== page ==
Surveying from an Unknown Point

Surveying from an Unknown Point with Leica Total Station

Surveying from an Unknown Point with Leica Total Station

The total station can be used to survey in locations where you do not know the value of the point upon witch it is setup upon, this is known as Free Station Surveying. This survey technique is often used when you have two points with known established coordinate values but are not in an ideal place to perform your survey from, or at times where you wish to progress further into an unknown survey region.

Surveying from an Unknown PointA good example for using this technique would be if you needed to measure points under a dense forest canopy where your GPS could not provide high precision point values. In a case like this you would use the GPS unit to establish known values around the perimeter of the tree stands and then use them as back-sights so that you can setup your total station in under the forest canopy.

You would then be able to establish the value of this unknown point and then continue collecting other unknown points as well. Accurate results from this style of surveying rely on careful planning and the use of good geometry when setting up your known point.

Set up is similar in many ways to the set up technique explained earlier when surveying with the total station setup over a known station. Therefore we will assume that you can follow the steps outlined above in earlier sections for instructions on setting up the total station, leveling the unit and measuring the HI.

Create the measure job, data job and select codelist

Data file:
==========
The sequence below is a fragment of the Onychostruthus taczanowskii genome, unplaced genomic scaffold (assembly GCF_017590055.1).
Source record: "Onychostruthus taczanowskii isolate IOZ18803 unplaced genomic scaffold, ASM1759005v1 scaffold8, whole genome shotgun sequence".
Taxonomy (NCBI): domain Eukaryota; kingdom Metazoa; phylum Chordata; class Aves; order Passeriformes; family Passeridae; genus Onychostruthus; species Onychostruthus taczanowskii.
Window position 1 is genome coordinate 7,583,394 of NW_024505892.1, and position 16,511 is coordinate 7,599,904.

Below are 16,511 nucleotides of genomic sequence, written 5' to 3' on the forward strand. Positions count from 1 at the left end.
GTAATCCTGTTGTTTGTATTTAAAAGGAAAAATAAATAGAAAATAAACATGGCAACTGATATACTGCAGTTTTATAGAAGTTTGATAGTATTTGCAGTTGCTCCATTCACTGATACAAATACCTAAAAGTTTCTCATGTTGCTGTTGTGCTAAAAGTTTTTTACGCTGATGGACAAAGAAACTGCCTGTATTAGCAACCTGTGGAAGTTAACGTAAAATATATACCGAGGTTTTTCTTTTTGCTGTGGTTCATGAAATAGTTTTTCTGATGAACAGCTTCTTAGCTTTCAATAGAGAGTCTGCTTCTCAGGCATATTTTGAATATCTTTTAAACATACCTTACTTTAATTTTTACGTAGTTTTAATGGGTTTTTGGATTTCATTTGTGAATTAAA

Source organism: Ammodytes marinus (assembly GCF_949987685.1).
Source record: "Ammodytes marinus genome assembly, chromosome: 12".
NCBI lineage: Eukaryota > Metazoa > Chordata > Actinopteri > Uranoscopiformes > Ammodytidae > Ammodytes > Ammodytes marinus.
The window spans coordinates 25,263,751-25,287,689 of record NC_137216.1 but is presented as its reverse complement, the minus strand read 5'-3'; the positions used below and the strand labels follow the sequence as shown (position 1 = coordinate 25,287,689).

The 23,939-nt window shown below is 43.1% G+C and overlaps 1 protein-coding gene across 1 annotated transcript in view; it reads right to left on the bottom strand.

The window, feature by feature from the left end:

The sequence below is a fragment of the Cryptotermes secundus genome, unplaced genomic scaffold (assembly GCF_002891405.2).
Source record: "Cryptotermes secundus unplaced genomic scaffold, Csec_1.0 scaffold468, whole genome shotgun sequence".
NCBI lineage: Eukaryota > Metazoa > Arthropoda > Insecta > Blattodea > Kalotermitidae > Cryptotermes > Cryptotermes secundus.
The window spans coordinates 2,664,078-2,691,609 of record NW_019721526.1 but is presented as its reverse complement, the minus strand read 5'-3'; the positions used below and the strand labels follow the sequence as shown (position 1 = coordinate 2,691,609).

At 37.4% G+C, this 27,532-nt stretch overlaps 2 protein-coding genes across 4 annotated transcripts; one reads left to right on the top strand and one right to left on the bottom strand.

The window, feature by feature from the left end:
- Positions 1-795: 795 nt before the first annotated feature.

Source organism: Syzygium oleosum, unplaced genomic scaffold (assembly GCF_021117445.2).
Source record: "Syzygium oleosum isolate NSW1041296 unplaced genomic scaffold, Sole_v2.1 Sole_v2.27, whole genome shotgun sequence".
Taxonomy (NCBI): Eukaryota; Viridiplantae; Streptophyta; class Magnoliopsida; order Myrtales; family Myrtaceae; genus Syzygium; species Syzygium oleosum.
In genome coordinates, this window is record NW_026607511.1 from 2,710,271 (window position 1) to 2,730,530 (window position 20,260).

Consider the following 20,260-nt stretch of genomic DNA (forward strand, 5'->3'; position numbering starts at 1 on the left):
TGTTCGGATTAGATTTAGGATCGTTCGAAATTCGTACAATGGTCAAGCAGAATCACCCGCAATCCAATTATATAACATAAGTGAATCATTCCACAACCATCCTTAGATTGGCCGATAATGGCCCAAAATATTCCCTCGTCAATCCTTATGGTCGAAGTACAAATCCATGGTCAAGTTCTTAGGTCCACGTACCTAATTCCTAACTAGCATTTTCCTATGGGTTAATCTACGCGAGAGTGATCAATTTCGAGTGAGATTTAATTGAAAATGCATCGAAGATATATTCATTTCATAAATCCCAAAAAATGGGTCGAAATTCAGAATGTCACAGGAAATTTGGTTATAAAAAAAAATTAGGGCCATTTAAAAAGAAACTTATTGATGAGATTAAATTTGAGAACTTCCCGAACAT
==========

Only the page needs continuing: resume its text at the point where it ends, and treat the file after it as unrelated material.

– Create the measure job, data job and select codelist as outlined previously (all the steps are the same).

– Once the above steps have been taken return back to the main menu and press the PROG key from the bottom row of the key pad.

– Next select Free Station from the program Selection menu by pressing 1 on the key pad.

The station ID is a uniquely identified for the point that you are occupying. It is good practice to use the point id values of the two known points that you will be measuring as this identifier. Something like pt1 or pt2 can also be used.

– Enter the instrument height (HI) of the total station. Press CONT by using the F1 key. Enter the instrument height (HI) of the total station.

Now you will be on the Target Point screen.

– Enter the ID of the first known point you wish to use. Enter height of reflector pole with the prism above the unknown point. Aim the total station towards the reflector.

Then shoot the laser at the reflector with SEARCH by hitting the F1 key.

On the next screen press F2 to use the DIST function. Keep pressing the using the DIST function until the number you see is resolved to within 5mm of the last two DIST measurements. After you are satisfied with the value that was resolved from the measurement process then Press F4 CONT.

On the next screen press F2 to use the DIST function

Repeat these steps for the second known point.

Once these two points have been shot use the F6 button to access the CALC function. This will do the math for the total station to figure out where it is set up upon. The total station will know spatially where it is located so that it can measure and calculate more unknown points within the survey area.


Note: You may result with an error screen telling you the error calculation is too large. If this occurs you must try to resolve this by shooting to the two known points again to obtain better, more accurate data. What has occurred is that the place where you told the Total station that the two points are not matching up wit the math it does to confirm that and establish it own position.

If everything is fine you will arrive at a screen that will give you and option on the bottom left screen above the F1 key SET. Press F1 to establish the Total Stations position. This brings you back to the main menu.

You can now use the MEAS function to begin your survey as per the instruction in setting up over a known point explained above.

Click here for more information from surveying with the Leica Total Station (TCR1105) or refer to our Leica Total Station user guide available for download.

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